Paredes reflected on the gift of Nollau. “The material and the pace was full, but not overwhelming with time to pause and purposely reflect over the information covered,” he said. “I feel that every session had deep value, and every day I was able to learn about myself and learn things about myself that I’ve never focused on — which is a luxury … in leadership positions where producing and hard deadlines  come weekly, stopping to think, reflect, and internalize new concepts is difficult and always gets pushed to the proverbial and infinite next week to-do list.”

The first retreat of this Nollau Class also marked a final activity for UCC Fellow Essence Ellis, who has spent the past year working with CHHSM and the UCC’s Justice and Local Church Ministries. The retreat’s closing worship service honored Ellis’ work with the UCC and CHHSM.

UCC Fellow Essence Ellis runs a “get-to-know-you” game Monday evening. Seated, from left: CHHSM’s the Rev. George Graham and Nollau classmates Sean Reillly and Jared Woods.

“Celebrating the culmination of Essence Ellis’ fellowship year at closing worship was an especially touching moment of the week for me,” said Graham. “Essence began her fellowship at the Nollau retreat a year ago, and so it seems fitting that she would end it at this year’s retreat in June. It has meant so much to have her work as a member of the CHHSM staff this year, and she has given so much to our members as she has interacted with them.”

The 2022-2023 Nollau class will participate in two more retreats, including one next March during CHHSM’s Annual Gathering in Denver. In between, the class will meet each month in small groups online. The groups are facilitated by CHHSM staff, and the goal is for participants to develop their own leadership learning goals and to have the support of their peers as they work on them.

The class also prepares final Capstone Projects, which offer a unique way for each participant to articulate what they have learned during the year. Capstones include expressions of leadership that most deeply resonates with the participants. Capstones vary widely, and the expressions of leadership can include photographs, artwork, poems, scripture, sculpture, song lyrics and more. The capstone includes a description of what the selected piece means to the participant and whey they chose it. The Nollau experience ends with participants being consecrated as Diakonal Ministers during the closing worship service of the Annual Gathering.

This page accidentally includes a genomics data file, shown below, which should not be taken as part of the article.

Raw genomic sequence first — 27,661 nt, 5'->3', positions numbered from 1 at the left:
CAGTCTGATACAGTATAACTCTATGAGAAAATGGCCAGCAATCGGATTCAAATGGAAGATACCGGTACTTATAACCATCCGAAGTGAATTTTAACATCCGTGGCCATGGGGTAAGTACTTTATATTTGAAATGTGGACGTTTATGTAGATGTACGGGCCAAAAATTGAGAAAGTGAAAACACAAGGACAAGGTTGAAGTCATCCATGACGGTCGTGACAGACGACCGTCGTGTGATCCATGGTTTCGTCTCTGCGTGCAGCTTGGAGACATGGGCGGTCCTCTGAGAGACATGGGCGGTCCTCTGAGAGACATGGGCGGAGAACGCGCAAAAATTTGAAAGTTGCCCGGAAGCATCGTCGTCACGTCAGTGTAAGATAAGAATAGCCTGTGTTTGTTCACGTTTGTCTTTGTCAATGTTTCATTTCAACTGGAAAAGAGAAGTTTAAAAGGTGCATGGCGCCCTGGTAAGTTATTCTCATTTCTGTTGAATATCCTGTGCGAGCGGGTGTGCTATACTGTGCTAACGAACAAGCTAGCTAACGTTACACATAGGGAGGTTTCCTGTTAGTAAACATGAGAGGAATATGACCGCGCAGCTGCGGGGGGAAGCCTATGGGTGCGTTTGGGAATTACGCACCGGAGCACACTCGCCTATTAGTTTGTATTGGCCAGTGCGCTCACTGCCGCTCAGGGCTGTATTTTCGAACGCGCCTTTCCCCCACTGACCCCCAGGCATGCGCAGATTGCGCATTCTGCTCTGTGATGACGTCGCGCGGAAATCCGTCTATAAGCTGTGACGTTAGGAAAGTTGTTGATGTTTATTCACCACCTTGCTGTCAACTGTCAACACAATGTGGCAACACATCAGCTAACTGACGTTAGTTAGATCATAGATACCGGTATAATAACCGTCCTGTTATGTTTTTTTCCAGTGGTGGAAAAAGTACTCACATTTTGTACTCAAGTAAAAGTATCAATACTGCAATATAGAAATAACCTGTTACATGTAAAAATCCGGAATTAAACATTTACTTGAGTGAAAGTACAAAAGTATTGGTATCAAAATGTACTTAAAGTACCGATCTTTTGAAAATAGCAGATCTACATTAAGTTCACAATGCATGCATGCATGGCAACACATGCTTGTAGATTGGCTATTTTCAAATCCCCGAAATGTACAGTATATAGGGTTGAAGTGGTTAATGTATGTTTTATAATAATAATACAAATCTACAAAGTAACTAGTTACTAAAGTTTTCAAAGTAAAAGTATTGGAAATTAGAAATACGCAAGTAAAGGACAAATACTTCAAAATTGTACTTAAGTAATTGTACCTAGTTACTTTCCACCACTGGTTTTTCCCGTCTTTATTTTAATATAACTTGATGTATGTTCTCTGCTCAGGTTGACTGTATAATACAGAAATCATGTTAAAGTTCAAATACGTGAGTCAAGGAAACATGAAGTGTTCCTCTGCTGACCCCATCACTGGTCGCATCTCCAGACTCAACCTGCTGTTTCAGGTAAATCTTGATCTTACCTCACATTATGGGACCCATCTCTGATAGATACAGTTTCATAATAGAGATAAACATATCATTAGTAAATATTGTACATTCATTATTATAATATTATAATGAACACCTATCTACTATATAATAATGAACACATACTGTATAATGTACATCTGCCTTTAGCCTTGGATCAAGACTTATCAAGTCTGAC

Each new Nollau class brings inspiration and hope, not only to the classmates, but to the faculty; and each class completes the year equally inspired to be the serving leaders their communities need.

For Pilgrim Manor’s Orion, the lessons from the retreat are already manifesting themselves. “My initial thought was that God was spoiling me!” she said. “At this point, I am already having clarity and forward creative movement in a leadership space which had felt blocked prior to the retreat. I am much more attuned to the relational interconnectedness of our daily staff-resident ‘ecosystem’ and thoughtful about how I might participate in generous and generative presence, skillful engagement, with time, energy and spirit.”

A reflection moment during the retreat.

Paredes found hope in the retreat’s content. “The most meaningful thing was the hopefulness for the future,” he said. “In learning about myself and my blind spots as a leader, I’m able to look forward to the possibilities for impactful change and do life-affirming work in ministry.”

Worley agreed. “Yes, we talked about leadership and what it looks like in today’s world … but our time at this first retreat was so much more than that,” she said. “It was about moving toward healing and wholeness within ourselves; it was about fostering deep connections amongst ourselves; it was about using all of that to move us closer to claiming our identity as God’s beloved. And all of that then nourishes our capacity, as leaders, to more authentically offer that belovedness to those around us, as we continue to work for healing and wholeness for the world with courage and vulnerability and boldness and conviction.”

“This new class has a boldness about them. They laugh easily, welcome tears, and are willing to try and engage with whatever we have presented them with,” said Berry in reflection. “I left the retreat feeling so connected and also feel like I witnessed true belonging within this class I can’t wait to see how the second retreat unfolds from this communal bond, especially as we focus on the themes within organizational life and leadership.”